10 May 2002
I will try to touch briefly on some of the highlights of these diverse areas.
Provincial and local liaison
One of the major priorities of this programme over the past year has been the roll-out of the MPCC programme. To date 18 MPCCs are servicing the needs of citizens in all provinces across the country. The aim is to launch 27 during this current financial year and the remaining 15 by the end of 2003. This will total 60 MPCCs, which will cover all the districts in the country. The MPCC programme has reached into the most remote parts of the country and has provided the opportunity for government to extend its services to communities who were previously excluded from receiving such services. We are often confronted by painful images in the media of families starving because there are unable to access govt services because of lack of birth certificates or ID books. The MPCC programme is one means of ensuring that such services are accessible. To date the kinds of services provided in the MPCCs include:
- Department of Home Affairs providing birth and death certificates, registration of customary union marriages, issuing of ID and passport documents
- Social Development processing applications for child, disability and pension grants
- Agriculture conducting extension programmes for the improvement of land usage and its productivity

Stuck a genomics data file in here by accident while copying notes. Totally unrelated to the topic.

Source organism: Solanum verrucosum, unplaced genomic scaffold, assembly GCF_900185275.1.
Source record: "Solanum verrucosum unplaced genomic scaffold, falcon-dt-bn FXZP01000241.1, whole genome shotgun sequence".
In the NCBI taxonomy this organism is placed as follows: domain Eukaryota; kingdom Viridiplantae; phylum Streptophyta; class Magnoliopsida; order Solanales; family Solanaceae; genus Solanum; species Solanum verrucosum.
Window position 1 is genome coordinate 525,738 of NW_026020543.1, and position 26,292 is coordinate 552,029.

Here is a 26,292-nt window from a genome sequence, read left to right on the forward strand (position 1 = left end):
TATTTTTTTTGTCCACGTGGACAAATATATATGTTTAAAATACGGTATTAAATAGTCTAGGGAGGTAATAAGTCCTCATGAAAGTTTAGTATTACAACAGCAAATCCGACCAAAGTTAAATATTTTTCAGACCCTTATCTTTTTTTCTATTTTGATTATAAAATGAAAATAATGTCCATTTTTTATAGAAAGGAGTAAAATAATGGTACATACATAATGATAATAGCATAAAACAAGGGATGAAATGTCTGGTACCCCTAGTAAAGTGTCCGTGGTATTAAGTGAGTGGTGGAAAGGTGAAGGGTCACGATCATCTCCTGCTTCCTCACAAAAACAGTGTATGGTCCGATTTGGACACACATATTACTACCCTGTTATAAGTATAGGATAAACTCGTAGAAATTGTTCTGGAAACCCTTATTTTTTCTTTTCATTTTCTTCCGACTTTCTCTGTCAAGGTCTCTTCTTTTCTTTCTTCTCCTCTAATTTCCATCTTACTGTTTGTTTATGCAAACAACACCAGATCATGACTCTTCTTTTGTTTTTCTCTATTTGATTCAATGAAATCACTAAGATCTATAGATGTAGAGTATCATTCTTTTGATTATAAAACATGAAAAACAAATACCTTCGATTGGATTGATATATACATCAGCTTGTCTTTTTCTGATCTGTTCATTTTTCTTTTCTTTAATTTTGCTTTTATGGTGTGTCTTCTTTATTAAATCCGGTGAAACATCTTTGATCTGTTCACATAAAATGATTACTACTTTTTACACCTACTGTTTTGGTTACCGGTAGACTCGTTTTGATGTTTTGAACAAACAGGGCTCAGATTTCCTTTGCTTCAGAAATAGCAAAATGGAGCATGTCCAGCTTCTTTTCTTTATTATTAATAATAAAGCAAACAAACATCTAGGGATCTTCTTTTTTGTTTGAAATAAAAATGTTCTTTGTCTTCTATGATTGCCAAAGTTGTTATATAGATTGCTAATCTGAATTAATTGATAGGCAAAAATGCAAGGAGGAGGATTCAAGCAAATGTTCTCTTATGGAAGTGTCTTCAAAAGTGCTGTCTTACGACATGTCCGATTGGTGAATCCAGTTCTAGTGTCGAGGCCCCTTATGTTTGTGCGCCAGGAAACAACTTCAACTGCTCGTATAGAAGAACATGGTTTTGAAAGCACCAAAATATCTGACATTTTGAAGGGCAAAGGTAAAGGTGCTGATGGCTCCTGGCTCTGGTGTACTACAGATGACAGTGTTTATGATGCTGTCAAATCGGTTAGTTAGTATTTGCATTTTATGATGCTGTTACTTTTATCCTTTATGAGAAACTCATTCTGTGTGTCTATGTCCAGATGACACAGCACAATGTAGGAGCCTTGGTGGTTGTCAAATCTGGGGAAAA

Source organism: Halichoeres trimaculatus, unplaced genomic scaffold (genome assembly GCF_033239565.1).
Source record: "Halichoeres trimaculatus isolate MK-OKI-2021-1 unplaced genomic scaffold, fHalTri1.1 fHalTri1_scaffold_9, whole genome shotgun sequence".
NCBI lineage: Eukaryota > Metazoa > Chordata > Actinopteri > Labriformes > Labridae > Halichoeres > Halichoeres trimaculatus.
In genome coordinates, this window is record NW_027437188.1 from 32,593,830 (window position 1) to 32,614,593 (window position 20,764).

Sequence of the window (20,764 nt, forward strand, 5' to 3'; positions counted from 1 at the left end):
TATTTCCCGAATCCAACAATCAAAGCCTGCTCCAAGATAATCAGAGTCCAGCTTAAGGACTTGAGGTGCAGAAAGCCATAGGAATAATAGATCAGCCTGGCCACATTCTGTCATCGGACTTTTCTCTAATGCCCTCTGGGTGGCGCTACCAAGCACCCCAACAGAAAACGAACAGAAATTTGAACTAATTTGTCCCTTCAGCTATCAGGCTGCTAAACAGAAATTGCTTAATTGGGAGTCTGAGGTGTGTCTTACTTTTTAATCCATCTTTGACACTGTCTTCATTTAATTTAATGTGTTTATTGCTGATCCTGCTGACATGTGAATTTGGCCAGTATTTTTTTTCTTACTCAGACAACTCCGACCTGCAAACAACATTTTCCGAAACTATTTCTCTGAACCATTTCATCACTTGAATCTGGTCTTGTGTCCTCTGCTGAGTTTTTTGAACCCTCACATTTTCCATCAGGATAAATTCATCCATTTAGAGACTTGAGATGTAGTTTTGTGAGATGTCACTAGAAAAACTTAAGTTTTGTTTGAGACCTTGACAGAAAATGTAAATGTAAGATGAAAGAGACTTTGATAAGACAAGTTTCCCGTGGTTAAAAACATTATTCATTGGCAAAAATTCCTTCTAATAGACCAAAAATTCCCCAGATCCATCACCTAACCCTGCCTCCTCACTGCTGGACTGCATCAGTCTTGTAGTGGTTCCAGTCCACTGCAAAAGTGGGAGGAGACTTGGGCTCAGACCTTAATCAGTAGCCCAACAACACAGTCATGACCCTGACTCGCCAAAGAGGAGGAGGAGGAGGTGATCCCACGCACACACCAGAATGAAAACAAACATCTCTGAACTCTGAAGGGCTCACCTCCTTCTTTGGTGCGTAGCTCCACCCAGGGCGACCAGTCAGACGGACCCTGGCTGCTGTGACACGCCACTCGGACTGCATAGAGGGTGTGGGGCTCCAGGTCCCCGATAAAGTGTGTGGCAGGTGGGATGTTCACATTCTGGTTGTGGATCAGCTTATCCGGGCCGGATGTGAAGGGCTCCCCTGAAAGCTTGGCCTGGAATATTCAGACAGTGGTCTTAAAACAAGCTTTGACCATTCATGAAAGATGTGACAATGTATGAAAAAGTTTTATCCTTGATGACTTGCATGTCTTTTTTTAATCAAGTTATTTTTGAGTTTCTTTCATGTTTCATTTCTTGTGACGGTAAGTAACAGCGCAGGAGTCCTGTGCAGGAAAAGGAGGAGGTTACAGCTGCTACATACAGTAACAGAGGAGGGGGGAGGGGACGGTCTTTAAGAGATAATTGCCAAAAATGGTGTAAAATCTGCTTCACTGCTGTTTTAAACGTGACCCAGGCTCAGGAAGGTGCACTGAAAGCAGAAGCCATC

- Department of Communications offering a Public Information Terminal and a Telecentre that gives the community access to computers and Internet.
- Department of Labour processing UIF claims
- Some MPCCs have community banks, Citizens’ Post Offices, clinics, Arts and Crafts centres
- Government Information Centres supply the community with information about government
and we are encouraging other departments to make their services available in this one-stop government centre.
The challenge that we have been faced with for some years, has been the extension of the government communication and information system to the local level. This is a priority for us in this year and steps have already been taken to achieve this objective.
The local liaison activities of GCIS Communication officers have been re-oriented to be based at the ward level of local municipalities (Category C). Links have been forged with most Metropolitan, District and Local Municipalities. This has been made easier by the primary role being played by local government structures in the ownership and management of MPCCs. In the majority of MPCCs launched this year, local government has appointed centre managers to oversee the MPCCs.
Discussions have also been initiated with SALGA regarding the forging of partnerships to build greater unity between the communication structures of the three spheres of government. As a result, SALGA is represented on the intersectoral steering committees on MPCCs nationally and provincially; It is also represented on the government Communicators Forum and on the Forum of Provincial Heads of Communication.
At the invitation of the District Municipality, GCIS also conducted a pilot case study in the Amatole District in the Eastern Cape to assess the feasibility of national and provincial communication structures offering communication-strategising support to local government. This programme will be rolled out during this financial year and a strategy to involve local government more comprehensively in national and provincial communication systems, will be developed.